ONAMIA- Findings from a higher education needs assessment survey conducted among households on the Mille Lacs Band of Ojibwe Reservation in July 2008 indicated that band members overwhelmingly call for the creation of a band tribal college.
"Of the 237 individuals sampled in a total population household survey, less than 1 percent disapproved of the need for our own college," Joycelyn Shingobe, commissioner of education, said in a news release. Shingobe has led an effort to explore planning for the fourth tribal college in the state.
"For years the Mille Lacs Band of Ojibwe has expended significant sums of money in contracts with regional colleges and universities to deliver university-level education courses to our band members on our reservation," Shingobe said. "While we have had some success in increasing numbers of band members with higher education degrees, it now appears that the band wants us to exercise our sovereign authority to start our own degree granting institution."
Respondents from 235 Band households voiced their desire to open a tribal college on Mille Lacs reservation lands so that young and old can acquire higher education training "opportunities close to home," according to survey results.
Colleges offering associates, bachelors, and master's degrees are operated by 35 American Indian tribes throughout the United States. The Bureau of Indian Affairs and U.S. Department of Education provide primary financial support for tribal colleges through grants and financial aid revenue.
Respondents from 231 Band households voiced their desire to open a tribal college on Mille Lacs reservation lands so that Ojibwe Indians can acquire higher education training "with ITV distance learningfrom all reservation districts [and] can participate equally in degree programs," according to survey results.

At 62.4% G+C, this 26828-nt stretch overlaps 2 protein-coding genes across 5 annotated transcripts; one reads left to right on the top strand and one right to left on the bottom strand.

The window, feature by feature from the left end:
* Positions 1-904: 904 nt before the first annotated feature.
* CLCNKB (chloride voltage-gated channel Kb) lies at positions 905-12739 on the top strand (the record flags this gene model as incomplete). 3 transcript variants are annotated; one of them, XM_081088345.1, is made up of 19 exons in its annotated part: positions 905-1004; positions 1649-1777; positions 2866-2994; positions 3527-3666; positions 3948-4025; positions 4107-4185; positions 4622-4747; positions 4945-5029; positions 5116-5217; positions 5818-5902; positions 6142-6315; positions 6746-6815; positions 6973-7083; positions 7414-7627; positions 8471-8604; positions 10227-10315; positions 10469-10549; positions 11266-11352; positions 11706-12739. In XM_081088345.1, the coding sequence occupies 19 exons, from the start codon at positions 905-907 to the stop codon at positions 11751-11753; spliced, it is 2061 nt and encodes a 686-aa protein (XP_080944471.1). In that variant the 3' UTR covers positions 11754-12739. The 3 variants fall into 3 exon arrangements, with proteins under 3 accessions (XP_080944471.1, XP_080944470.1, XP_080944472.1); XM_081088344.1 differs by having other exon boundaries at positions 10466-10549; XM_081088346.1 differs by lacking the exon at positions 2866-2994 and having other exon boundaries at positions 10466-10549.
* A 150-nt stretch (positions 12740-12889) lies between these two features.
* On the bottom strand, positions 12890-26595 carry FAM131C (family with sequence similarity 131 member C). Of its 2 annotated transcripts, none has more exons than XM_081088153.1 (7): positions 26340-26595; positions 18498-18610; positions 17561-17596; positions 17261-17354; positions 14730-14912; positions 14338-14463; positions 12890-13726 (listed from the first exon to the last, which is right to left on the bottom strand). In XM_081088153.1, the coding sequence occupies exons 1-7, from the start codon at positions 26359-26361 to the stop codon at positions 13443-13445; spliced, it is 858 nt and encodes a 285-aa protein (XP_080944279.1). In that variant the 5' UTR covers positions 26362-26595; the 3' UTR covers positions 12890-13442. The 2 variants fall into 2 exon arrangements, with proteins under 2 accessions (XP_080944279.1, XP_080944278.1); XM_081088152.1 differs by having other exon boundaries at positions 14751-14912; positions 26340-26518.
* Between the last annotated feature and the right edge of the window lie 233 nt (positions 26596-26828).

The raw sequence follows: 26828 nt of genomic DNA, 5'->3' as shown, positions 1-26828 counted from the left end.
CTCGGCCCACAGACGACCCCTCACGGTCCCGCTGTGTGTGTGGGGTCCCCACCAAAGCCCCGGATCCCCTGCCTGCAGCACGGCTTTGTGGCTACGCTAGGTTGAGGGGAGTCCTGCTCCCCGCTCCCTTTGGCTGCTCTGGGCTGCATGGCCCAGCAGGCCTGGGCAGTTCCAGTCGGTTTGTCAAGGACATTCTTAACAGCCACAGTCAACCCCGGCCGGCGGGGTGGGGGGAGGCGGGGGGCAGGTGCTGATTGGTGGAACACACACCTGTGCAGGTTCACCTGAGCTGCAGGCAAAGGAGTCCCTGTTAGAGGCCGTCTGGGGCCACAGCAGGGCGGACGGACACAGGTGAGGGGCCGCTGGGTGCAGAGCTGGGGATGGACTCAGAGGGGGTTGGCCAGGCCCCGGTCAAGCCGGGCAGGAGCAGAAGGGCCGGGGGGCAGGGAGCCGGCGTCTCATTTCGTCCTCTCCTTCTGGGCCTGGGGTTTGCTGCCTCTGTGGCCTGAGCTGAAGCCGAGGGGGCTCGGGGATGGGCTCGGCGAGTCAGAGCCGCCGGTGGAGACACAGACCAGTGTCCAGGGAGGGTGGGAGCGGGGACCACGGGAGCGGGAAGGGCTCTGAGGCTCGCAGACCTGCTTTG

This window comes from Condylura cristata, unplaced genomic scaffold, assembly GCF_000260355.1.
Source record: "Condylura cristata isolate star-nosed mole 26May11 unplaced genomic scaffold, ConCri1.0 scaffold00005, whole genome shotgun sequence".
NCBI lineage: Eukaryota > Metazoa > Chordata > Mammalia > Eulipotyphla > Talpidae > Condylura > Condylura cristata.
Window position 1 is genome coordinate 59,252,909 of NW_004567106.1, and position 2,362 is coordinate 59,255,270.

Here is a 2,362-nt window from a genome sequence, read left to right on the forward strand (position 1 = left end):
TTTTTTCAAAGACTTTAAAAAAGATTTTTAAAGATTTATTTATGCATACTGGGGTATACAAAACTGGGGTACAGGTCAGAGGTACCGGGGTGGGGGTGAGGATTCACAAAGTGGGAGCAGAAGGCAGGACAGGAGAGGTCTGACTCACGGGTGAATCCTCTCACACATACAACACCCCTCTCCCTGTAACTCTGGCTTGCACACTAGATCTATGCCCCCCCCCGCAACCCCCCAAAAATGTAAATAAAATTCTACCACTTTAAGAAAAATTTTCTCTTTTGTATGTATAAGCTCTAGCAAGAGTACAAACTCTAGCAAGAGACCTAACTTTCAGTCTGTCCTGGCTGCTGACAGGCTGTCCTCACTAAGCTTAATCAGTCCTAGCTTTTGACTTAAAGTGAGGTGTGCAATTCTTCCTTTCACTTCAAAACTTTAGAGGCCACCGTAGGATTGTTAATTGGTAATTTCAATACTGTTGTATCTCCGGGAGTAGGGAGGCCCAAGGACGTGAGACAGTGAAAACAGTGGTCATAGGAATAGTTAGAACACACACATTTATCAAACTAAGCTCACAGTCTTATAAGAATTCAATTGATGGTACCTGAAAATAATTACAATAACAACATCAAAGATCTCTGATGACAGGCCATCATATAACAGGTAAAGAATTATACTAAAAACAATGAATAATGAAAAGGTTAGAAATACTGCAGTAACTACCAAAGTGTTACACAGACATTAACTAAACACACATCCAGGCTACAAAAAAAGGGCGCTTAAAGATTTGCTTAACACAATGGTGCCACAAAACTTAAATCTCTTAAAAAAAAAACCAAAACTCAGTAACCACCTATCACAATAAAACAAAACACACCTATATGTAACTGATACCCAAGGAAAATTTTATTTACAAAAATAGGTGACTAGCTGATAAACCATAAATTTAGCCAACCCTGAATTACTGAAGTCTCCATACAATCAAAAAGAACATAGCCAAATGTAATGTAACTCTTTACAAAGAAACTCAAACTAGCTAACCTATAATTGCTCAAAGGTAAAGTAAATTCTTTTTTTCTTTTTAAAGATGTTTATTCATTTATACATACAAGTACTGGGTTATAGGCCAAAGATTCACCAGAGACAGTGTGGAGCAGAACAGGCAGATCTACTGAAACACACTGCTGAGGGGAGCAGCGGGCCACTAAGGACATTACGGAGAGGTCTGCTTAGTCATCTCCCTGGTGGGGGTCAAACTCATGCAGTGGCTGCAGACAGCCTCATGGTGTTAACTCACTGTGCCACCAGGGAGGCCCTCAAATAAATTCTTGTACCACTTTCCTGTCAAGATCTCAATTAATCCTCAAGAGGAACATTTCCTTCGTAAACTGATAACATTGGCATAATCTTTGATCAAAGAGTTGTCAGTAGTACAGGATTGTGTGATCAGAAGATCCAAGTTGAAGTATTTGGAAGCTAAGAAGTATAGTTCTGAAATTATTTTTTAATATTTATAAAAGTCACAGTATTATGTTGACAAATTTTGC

Respondent band members expressed interest in receiving training and degrees in 26 professions and career areas. Respondents expressed most interest in the following degree areas: Construction Trades (137), American Indian Studies (132), Computer Information Systems (127), Gaming Services (114), Natural Resources (109), Criminal Justice (109), and Business Entrepreneurship (108).
The Mille Lacs Band must now consider whether to notify the Higher Learning Commission in Chicago of its intent to undertake the college accreditation process that is necessary to start a college.
"Accreditation is a multi-year process and requires the Band to actually offer our courses and degree programs while we are moving through the system," Shingobe said.
A national study undertaken in 2000 by the Institute for Higher Education Policy identified numbers of ways that tribal colleges boosted regional economies including increases to workforce development, business attraction, technology transfer, direct spending, employment, and communication linkages.
"The Mille Lacs Band sees the potential that our own tribal college has for our citizens and we're looking for ways to deliver university courses and classes right into our remote District villages," said Shingobe. "Dozens of Indian tribes have harnessed satellite technology and Internet resources to deliver instruction to their most isolated communitiesthis is not rocket scienceit might take some time for us to reach out to all of our band members, but I know we can do it."
Brainerd Dispatch ©2013. All Rights Reserved.